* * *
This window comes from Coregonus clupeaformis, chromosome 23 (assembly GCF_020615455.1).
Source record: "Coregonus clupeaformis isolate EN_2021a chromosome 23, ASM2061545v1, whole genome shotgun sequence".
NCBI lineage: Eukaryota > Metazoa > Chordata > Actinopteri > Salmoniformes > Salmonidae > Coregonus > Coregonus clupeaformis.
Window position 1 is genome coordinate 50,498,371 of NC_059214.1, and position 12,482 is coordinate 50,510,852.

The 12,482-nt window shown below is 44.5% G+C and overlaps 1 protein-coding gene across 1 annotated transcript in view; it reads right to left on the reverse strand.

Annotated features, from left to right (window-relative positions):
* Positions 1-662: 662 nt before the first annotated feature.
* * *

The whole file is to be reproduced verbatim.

This window comes from Coregonus clupeaformis, chromosome 23 (assembly GCF_020615455.1).
Source record: "Coregonus clupeaformis isolate EN_2021a chromosome 23, ASM2061545v1, whole genome shotgun sequence".
NCBI lineage: Eukaryota > Metazoa > Chordata > Actinopteri > Salmoniformes > Salmonidae > Coregonus > Coregonus clupeaformis.
Window position 1 is genome coordinate 50,498,371 of NC_059214.1, and position 12,482 is coordinate 50,510,852.

The 12,482-nt window shown below is 44.5% G+C and overlaps 1 protein-coding gene across 1 annotated transcript in view; it reads right to left on the reverse strand.

Annotated features, from left to right (window-relative positions):
* Positions 1-662: 662 nt before the first annotated feature.